qprdave
29-07-2009, 13:37
I also think that promotion to Lt. Cdr was automatic due to time done. Promotion to Commander and above was solely Selection.


ooooppps

Sorry Keith

It will teach me to read all posts before responding!!!!!

qprdave
29-07-2009, 13:46
It seems to me to have been greatly unfair Keith. With the vast amount of experience that a P.O/C.P.O brought with him. Far more than Dartmouth could provide.

The P/O Instructor that I had at Ganges had been recommended for S.D. and passed the Selection Board. He failed because his wife wasn't deemed to be Wardroom material!!!!!!

Kevin123
29-07-2009, 23:16
Thanks Dave and oldsalt, your posts were interesting and informative. My grandad served in the royal navy from 1910-32 and 1939-45, and when he retired he was just an acting leading seaman, he was 53 in 1945, He must have looked quite old in his sailors uniform at that time. Kevin.

harry.gibbon
29-07-2009, 23:37
He must have looked quite old in his sailors uniform at that time.not a bit of it Kevin ... it is believed that Dave woz that age when he left the mob!!!! and nobody knows wot he looks like !!!!!!!!!!!!

take cover ... incoming!!

Kevin123
29-07-2009, 23:53
Dave taught my grandad every thing he knew Harry !!! Kevin.

qprdave
30-07-2009, 00:32
Hey, Hey, Hey

Wots goin on ere then

You think that I am old just because I was Beattie's Instructor at Dartmouth?????

ivorthediver
31-07-2009, 04:54
Hi Dave ,

Don't get to comfy here mate , wrong Sea Lane .........

What kind of pension could the Admirals look forward to and at what date would they retire please

oldsalt
31-07-2009, 18:17
Hi Dave ,

Don't get to comfy here mate , wrong Sea Lane .........

What kind of pension could the Admirals look forward to and at what date would they retire please

Stand by Ivor, I have an Appendix to the Navy List dated 1963, this little book has all the answers.
Retired pay for an Admiral with 34 yrs of service was 2,800 per year. Not a lot I suppose. In my case as Lieutenent retiring own request at age 40, pension was 1000 per year, 3000 gratuity. Pensions for service personnel remains static until the age of 50 when it is increased & then is index linked. An Ordinary Seaman on a 7yr engagement was paid 16/- per day , in new money 80 p. :eek::eek:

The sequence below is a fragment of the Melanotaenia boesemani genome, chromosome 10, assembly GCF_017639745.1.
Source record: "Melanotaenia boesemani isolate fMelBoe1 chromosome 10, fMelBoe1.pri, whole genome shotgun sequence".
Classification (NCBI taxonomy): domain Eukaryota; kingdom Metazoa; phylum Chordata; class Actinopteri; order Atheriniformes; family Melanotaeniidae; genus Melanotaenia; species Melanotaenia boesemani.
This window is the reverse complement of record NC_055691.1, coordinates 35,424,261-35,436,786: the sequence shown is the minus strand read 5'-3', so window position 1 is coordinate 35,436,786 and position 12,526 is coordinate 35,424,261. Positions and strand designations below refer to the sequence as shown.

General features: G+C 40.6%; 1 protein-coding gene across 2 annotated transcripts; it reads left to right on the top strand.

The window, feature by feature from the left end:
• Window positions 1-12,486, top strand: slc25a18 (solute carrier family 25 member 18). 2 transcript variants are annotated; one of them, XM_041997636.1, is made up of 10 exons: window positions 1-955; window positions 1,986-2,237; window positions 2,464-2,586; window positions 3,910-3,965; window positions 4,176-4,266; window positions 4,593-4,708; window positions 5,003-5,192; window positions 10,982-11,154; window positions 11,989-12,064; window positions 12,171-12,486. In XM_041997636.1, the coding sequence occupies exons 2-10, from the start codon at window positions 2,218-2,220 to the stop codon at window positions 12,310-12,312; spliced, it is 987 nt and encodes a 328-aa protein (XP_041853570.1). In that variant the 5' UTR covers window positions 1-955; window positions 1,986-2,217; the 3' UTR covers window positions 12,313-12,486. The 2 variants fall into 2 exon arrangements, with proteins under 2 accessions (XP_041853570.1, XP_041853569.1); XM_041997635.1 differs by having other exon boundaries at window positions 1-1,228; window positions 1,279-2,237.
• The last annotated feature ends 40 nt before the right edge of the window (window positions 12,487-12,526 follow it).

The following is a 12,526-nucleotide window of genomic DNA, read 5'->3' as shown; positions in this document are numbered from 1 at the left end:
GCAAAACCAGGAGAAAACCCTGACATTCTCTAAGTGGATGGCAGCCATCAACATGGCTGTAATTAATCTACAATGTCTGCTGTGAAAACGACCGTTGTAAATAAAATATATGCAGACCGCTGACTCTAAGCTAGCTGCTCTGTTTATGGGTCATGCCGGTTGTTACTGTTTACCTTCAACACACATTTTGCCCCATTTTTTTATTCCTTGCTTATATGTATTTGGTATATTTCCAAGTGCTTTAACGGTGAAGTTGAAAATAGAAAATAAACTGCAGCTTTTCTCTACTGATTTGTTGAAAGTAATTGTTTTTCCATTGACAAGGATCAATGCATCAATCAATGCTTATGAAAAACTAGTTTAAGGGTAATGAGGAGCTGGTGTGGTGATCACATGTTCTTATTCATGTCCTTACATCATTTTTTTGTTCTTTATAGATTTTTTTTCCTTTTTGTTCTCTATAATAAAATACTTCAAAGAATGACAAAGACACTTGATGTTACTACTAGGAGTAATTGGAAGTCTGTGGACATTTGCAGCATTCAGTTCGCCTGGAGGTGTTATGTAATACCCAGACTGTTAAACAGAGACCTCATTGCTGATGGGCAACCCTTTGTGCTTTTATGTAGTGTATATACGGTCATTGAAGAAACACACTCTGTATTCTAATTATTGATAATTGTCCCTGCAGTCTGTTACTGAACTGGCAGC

ivorthediver
31-07-2009, 18:42
Stand by Ivor, I have an Appendix to the Navy List dated 1963, this little book has all the answers.
Retired pay for an Admiral with 34 yrs of service was 2,800 per year. Not a lot I suppose. In my case as Lieutenent retiring own request at age 40, pension was 1000 per year, 3000 gratuity. Pensions for service personnel remains static until the age of 50 when it is increased & then is index linked. An Ordinary Seaman on a 7yr engagement was paid 16/- per day , in new money 80 p. :eek::eek:


Thank you Keith,
in 1963 2800 was not bad but less than I thought are you sure it wasn't 28,000 ?

oldsalt
01-08-2009, 19:48
It states:confused clearly that a Admiral with a total of 34 or more years served got 2800 per year he was also granted a gratuity of three times his annual pension. Bear in mind that at the age of 55 his pension would have been increased , I'm not sure but probably, by 6 times the original pension. If the Admirals reckonable service started form 18, add on 34 yrs , brings him to age 52, so he was on the 2800 for 3yrs. I hope that makes sense, my pension was the 1972 rate, I don't know what an Admirals pension would have been then. :confused::confused::confused:

oldsalt
01-08-2009, 20:00
Just to add another fact of pay, an Admiral was paid 13.16s a day, he was also entitled to some allowances. The daily rate in 63 for my rank was 3.2s6p
marriage allowance was about 1 per day. It was very difficult to maintain the playboy image, one small benefit in the Tiger's wardroom we paid 1 1/2 d for a tot of gin. That helped to make it all worth while. :cool::cool: